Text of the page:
43. 43.
    Stenger AAME, van Leewen MA, Houtman PM, Bruyn GAW, Speestra F, Barendsen BC, Velthuysen E, van Rijswijk MH (1998) Early effective suppression of inflammation in rheumatoid arthritis reduces radiographic progression. Br J Rheumatol 37:1157–1163CrossRefPubMedGoogle Scholar
  44. 44.
    Verhoven AC, Boers M, Tugwell P (1998) Combination therapy in rheumatoid arthritis: updated systematic review. Br J Rheumatol 37:612–619CrossRefPubMedGoogle Scholar
  45. 45.
    Farr M, Bacon PA (1995) How and when should combination therapy be used? The role of anchor drug. Br J Rheumatol [Suppl 2] 34:100–103Google Scholar
  46. 46.
    Panayi GS, Tugwell P (1994) The use of cyclosporin A in rheumatoid arthritis: conclusion of an international review. Br J Rheumatol 33 [Suppl 3] 967–969Google Scholar
  47. 47.
    Tugwell O, Baker P (1995) Guidelines for the use of cyclosporine in rheumatoid arthritis. Clin Rheumatol 14 [Suppl 2] 37–41Google Scholar

Copyright information

© Springer-Verlag 2003

Authors and Affiliations

  • Piercarlo Sarzi-Puttini
    • 1
  • Enzo D’Ingianna
    • 2
  • Mario Fumagalli
    • 3
  • Magda Scarpellini
    • 4
  • Tania Fiorini
    • 1
  • Enrico Luigi Chérié-Lignière
    • 5
  • Benedetta Panni
    • 1
  • Franco Fiorentini
    • 2
  • Vincenzo Corbelli
    • 2
  • Nebiat Belai Beyene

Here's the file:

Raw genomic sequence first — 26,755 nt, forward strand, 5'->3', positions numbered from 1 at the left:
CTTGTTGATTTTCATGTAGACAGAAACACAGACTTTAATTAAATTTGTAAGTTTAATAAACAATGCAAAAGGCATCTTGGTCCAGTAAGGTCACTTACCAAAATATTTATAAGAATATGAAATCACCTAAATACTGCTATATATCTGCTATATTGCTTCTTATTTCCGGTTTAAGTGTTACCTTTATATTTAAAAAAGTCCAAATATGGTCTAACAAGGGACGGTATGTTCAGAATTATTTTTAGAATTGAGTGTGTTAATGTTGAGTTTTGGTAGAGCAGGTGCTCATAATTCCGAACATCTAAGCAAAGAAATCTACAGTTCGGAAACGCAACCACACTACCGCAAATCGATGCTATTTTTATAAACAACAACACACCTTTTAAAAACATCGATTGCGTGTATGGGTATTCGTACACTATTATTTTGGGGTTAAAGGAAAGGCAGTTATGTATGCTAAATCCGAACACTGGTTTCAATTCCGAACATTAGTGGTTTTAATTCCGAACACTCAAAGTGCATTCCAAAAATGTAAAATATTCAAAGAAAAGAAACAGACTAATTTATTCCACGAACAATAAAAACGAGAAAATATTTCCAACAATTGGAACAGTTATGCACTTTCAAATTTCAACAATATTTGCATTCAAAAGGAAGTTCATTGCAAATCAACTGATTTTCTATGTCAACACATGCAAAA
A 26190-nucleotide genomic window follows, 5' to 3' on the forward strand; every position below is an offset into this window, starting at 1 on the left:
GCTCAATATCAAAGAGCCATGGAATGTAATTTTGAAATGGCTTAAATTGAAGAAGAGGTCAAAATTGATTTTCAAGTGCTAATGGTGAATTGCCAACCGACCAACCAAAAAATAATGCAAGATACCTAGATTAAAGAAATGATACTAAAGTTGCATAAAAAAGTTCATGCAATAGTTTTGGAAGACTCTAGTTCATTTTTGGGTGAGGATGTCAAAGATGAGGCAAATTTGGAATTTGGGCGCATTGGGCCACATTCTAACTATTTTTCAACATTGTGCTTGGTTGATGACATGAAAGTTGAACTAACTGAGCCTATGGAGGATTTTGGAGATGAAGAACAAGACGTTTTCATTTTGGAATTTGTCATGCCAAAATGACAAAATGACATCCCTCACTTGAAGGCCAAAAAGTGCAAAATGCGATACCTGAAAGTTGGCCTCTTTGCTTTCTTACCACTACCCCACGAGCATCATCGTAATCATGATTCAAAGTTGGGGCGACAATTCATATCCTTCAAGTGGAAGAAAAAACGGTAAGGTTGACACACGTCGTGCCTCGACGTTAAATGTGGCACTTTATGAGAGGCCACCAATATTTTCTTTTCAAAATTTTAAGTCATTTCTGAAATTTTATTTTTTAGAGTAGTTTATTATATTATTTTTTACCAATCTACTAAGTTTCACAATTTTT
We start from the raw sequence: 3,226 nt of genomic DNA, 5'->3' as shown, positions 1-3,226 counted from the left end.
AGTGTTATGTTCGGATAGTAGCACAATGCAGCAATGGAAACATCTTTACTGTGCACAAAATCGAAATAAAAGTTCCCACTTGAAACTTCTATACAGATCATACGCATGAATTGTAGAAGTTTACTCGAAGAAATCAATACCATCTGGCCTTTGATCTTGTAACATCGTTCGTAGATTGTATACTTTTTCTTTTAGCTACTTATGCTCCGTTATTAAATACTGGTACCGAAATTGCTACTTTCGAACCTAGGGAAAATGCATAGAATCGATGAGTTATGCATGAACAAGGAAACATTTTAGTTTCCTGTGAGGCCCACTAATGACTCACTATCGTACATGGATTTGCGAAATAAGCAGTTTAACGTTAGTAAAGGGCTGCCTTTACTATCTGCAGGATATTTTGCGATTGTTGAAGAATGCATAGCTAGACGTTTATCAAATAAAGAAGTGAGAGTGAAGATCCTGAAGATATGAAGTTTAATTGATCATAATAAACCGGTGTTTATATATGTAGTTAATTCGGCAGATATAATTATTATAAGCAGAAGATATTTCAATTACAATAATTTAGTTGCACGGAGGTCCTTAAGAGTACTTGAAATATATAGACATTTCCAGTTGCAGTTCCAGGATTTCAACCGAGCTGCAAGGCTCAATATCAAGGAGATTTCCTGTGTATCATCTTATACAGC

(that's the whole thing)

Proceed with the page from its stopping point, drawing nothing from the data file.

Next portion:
• 5
  • Claudio Mastaglio
    • 6
  • Carlo Severi
    • 6
  • Maurizio Locati
    • 7
  • Marco Cazzola
    • 7
  • Guido Menozzi
    • 8
  • Giuseppe Monti
    • 9
  • Francesco Saccardo
    • 9
  • Giuseppina Alfieri
    • 2
  • Fabiola Atzeni
    • 1
  1. 1.Unità Operativa di ReumatologiaUniversity Hospital L. SaccoMilanItaly
  2. 2.Unità Operativa di Reumatologia-Medicina InternaAzienda Ospedaliera Sant’AnnaComoItaly
  3. 3.Divisione di Medicina RiabilitativaIstituti clinici di PerfezionamentoMilanItaly
  4. 4.Unità Operativa di Reumatologia-Medicina InternaOspedale Busto ArsizioBusto ArsizioItaly
  5. 5.Unità Operativa di Medicina InternaOspedale BassiniCinisello BalsamoItaly
  6. 6.Unità Operativa di Riabilitazione e ReumatologiaOspedale di GravedonaGravedonaItaly
  7. 7.Unità Operativa di RiabilitazioneOspedale di SaronnoSaronnoItaly
  8. 8.Unità Operativa di Medicina InternaOspedale di SondrioSondrioItaly
  9. 9.Unità Operativa di Medicina Interna e ReumatologiaOspedale di SaronnoSaronnoItaly

Personalised recommendations